Jim has also been very active in the Acoustical Society of America. He regularly delivers talks at our biennial meetings and participates in the engineering acoustics, noise, and architectural acoustics technical committee meetings. He has been a member of the Acoustical Society of America (ASA) since 1962 and has served as chair and member of many committees and in several elected positions including Member of the Executive Council (1989-92), President-Elect (1997-98) and President (1998-99). Jim was instrumental in the establishment of the Society's minority fellowship and the educational programs for local high-school students that are conducted at Society meetings. During his tenure as President of the Society, the ASA held its first meeting outside of North America jointly with the European Acoustics Association. Jim worked to further broaden our reach by fostering a lasting relationship with South American and Mexican acousticians, culminating in the joint meeting in Cancun for which he served as Cochair. The Acoustical Society is clearly core to Jim's administrative work, and his effectiveness in this as in other arenas is defined by his focus on building personal relationships.

To define Jim by his copious and important work in acoustics is to miss his most important aspect–his warmth and generosity of spirit. As anyone who has interacted with Jim already knows, he enjoys forging deep relationships with people and encouraging their success. Jim is at his best when interacting with students at all levels and helping them understand how to learn by trying and how to challenge themselves. He was one of the founders of the AT&T Corporate Research Fellowship Program, the most significant corporate funding program for minority PhD students in the world. He is also one of the premier advisors for a new program in which high school junior and senior women spend a term working in a lab at the Johns Hopkins University campus. This program, called Wise Women, is now serving as a model for academic institutions across the country.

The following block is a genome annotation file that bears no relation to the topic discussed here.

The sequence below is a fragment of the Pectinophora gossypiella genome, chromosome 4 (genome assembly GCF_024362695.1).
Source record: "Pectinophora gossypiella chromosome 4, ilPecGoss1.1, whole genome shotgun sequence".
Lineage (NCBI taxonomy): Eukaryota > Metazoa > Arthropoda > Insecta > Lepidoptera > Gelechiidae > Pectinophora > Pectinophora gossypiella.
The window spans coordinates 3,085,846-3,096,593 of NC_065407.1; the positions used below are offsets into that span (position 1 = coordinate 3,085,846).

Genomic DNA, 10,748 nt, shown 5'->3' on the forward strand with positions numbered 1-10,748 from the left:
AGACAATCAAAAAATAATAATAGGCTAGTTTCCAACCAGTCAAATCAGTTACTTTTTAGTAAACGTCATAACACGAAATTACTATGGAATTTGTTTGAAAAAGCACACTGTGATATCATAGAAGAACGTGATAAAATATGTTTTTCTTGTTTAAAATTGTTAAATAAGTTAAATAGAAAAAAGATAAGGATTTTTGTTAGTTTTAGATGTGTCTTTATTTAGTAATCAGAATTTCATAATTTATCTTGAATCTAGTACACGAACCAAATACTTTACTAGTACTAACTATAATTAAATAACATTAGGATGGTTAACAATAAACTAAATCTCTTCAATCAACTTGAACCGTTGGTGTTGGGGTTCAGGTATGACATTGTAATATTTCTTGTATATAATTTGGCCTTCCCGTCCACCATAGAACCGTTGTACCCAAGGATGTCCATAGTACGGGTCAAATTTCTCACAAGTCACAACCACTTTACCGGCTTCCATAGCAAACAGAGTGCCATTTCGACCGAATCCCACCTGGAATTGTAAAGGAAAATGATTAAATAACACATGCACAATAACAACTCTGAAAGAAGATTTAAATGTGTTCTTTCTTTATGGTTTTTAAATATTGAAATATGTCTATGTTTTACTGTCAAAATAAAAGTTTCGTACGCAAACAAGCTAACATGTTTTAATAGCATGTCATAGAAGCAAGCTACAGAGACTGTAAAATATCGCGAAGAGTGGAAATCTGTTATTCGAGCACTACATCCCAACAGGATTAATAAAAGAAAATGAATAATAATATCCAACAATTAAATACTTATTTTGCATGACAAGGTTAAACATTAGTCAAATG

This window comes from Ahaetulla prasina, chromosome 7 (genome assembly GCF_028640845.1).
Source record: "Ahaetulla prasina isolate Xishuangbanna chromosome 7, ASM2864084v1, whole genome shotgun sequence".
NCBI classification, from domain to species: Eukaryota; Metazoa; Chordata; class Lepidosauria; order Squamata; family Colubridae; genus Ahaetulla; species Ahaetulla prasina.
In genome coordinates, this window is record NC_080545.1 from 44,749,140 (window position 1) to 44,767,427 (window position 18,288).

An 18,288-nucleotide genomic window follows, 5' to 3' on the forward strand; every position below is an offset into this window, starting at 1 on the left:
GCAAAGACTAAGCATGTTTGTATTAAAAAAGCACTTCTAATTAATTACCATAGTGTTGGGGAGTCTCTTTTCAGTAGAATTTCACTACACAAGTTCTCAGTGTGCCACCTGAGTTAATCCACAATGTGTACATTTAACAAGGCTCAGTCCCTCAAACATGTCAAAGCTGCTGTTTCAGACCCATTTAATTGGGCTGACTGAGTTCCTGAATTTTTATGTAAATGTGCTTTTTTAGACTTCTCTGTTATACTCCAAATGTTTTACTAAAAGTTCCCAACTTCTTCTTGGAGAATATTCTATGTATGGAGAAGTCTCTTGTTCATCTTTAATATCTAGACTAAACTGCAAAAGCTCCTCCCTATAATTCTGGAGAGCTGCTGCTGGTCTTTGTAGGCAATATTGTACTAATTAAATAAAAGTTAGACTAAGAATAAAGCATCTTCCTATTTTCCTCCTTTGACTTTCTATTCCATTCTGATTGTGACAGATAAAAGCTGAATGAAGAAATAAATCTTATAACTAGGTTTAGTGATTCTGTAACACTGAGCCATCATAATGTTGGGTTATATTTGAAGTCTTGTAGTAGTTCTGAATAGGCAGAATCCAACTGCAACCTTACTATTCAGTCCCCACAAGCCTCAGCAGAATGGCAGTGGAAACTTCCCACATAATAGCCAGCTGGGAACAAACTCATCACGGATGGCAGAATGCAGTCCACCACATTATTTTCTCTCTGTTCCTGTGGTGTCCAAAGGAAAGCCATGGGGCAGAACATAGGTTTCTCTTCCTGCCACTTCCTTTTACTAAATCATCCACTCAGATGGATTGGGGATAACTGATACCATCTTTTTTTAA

James Edward West has been a sterling colleague, collaborator, friend, and mentor to many of us. He is also a loving spouse to Marlene and a father to four children.

Ilene J. Busch-Vishniac
Gary W. Elko
Gerhard M. Sessler